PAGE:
Review Summary: Scattershot, wild and colorful like its cover. Youthful energy in audio format.
Over the past year or more specifically since the release of their breakout record Nonagon Infinity, King Gizzard and the Lizard Wizard had a lot of buzz going around them. But that’s not surprising given how the band themselves do everything to generate that buzz. From their highly energetic live shows to their prolific output right down to the music which seem to be a never-ending pit of widely creative ideas that strings together pretty much everything from 1960’s psychedelica and 70’s progressive rock to jazz fusion, folk, heavy metal, and even more. With each new release bandleader Stu Mackenzie and his partners show new and exciting combinations of their ever-changing sound, making them one of the most exciting and unpredictable groups of contemporary music.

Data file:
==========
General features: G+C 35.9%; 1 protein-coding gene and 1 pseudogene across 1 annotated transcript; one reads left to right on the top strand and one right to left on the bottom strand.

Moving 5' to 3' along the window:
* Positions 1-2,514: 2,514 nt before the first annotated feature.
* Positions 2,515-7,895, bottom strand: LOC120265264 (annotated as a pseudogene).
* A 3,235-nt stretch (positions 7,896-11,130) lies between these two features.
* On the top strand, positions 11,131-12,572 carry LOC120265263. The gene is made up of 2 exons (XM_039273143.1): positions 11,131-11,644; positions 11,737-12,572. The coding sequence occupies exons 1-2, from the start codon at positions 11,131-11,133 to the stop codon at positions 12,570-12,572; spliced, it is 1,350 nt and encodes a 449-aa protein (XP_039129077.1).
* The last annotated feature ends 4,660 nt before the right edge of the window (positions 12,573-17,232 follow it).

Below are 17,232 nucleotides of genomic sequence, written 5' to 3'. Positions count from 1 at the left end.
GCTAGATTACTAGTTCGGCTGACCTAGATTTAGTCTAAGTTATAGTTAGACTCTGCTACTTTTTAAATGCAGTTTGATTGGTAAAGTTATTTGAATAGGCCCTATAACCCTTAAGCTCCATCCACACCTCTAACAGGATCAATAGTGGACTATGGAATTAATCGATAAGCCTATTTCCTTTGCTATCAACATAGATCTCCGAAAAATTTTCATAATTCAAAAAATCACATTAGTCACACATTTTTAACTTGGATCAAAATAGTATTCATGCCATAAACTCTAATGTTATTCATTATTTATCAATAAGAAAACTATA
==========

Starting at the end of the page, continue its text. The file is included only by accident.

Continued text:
While nowadays they’re mostly known for such expansive kaleidoscope-like journeys such as Quarters or Murder of the Universe, in the starting days Gizzard was a different band. Although the heavy reliance on distortion effects, and unconventional sound mixtures were already a major part of their sound, their songwriting was mostly a mixture of garage rock and 1950/60’ surf music but with noisy, harsh guitars, fast paced rhythms and an emphasis on catchy hooks.
What does this means for “Wiloughby’s Beach”? For starters while being a 9-song EP, it packs a brisk pace with only 22 minutes, and tracks that barely even reach the 3 minute mark. The band wastes no time here, as “Danger $$$” already throws us into a mixture of punkish 4/4 riffs, gang vocals and a wall of cacophonic guitar feedback that nearly drowns the instruments. After that we get an eclectic array of songs from the Beach Boys-influenced “Black Tooth”, and the infectious “Crookedile” to the all-out psych-pop of the title track. Or I could mention “Stone Mullet” which throws in some harmonicas to the soaring guitars.
The hazy, often dreamlike atmosphere, the upbeat, jumpy song structuring with the unpolished, lo-fi mixing and Stu Mackenzie’s equally unchained, shouting vocals are all come together in a basic, but entertaining mixture while also laying the groundworks from which the band started to build upon. If you’re interested in the early roots of King Gizzard or a wilder version of The Flaming Lips, you can’t really go wrong with “Wiloughby’s Beach”.